Friday, August 24, 2018

Book Review: Soul of Stone

By Sara Steven

Danielle Lyndon, owner of a 200-year-old bookstore in Greenville, Alabama, has built a fortress of suspicion around her heart. A tragic fire has taken the lives of her beloved Grandmother and mother, leaving her with nothing but an ancient collection of magical books.

Facing what seems like an eternity of loneliness and abandonment, her life is inexorably altered late one night when a runaway teenage girl breaks into her store and Danielle receives a mysterious text message…from her dead mother.

The only person who can help her is Aaron Donnell, a reckless, tormented drifter with haunting silver-blue eyes who is searching for the burglar, his younger sister. Aaron somehow holds the answers to the mysterious texts, but he’s arrogant, dangerous, and is clearly no good for her. The problem is . . . . she’s falling in love with him.

Consumed with Aaron’s mysterious darkness and the prospect of locating the source of the texts, Danielle allows him to unwittingly drag her into an insane, mystical world where human trafficking is the usual, black magic reigns supreme, and inhuman power lasts forever. (Synopsis courtesy of Goodreads.)

Traci McDonald combined so many of my favorite elements and genres within Soul of Stone, with touches of fantasy and mystery, romance and magic, told with eloquence and intrigue. It started out with such a great hook, and an excellent way of introducing Danielle to its readers. I felt I learned a lot about her with just that first chapter, and it made me want to continue reading about her life, the bookstore, and the important role she has to play in its survival. She never imagined that would extend out into her own survival, as well.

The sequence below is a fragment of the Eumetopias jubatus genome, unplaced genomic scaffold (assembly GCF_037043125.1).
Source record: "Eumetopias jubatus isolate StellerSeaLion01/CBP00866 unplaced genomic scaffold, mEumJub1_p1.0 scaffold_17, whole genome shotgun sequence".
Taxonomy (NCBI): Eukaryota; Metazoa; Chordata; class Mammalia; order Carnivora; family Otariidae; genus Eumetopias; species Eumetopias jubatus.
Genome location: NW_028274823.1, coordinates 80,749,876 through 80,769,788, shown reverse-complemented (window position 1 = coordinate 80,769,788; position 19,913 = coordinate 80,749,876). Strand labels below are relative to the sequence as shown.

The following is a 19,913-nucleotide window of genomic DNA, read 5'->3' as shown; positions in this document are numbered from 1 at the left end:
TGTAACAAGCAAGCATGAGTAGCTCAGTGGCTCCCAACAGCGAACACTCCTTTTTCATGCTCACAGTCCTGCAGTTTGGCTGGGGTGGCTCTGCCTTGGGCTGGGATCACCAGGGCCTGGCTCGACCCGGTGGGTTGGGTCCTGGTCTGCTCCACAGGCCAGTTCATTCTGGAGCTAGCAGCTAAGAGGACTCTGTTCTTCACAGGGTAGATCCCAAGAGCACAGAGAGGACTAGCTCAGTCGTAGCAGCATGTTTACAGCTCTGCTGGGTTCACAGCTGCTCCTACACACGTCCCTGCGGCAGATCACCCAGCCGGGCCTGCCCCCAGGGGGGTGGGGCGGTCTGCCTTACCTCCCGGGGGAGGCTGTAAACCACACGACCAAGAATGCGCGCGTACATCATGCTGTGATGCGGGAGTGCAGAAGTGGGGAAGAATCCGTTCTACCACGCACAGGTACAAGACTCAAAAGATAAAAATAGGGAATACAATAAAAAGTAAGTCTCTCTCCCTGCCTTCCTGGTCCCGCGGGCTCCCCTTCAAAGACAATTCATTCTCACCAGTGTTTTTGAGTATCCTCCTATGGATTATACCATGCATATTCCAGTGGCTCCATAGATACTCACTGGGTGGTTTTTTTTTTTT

I loved the heat between Aaron and Danielle. It reminded me of a yo-yo, where, as much as they try to put distance between them, some invisible force brings them back together, over and over again. There is the shared interest of finding Aaron’s sister and trying to figure out why Danielle is receiving texts from her deceased mother, but the chemistry between these two becomes its own plot twist, a constant fight that blends into and over everything.

I appreciated the research aspect to Soul, that the supernatural elements were well-described. I don’t know if what was incorporated regarding some of the more mystical characters was “real” or not, but it felt real, and that’s what mattered most to me. Not once did I feel the need to look up a ritual or description mentioned in this story. It was laid out for me perfectly, easy to understand and follow, allowing the author the ability to give her own artistic liberties, while allowing the reader to fully see the picture she’s trying to paint.

This is the first book in the Ice and Stone series, and I very much look forward to reading the next one when it’s available!

Thanks to Traci McDonald for the book in exchange for an honest review.

1 comment:

Dianna said...

Sounds interesting! I like books with a bit of supernatural mystery.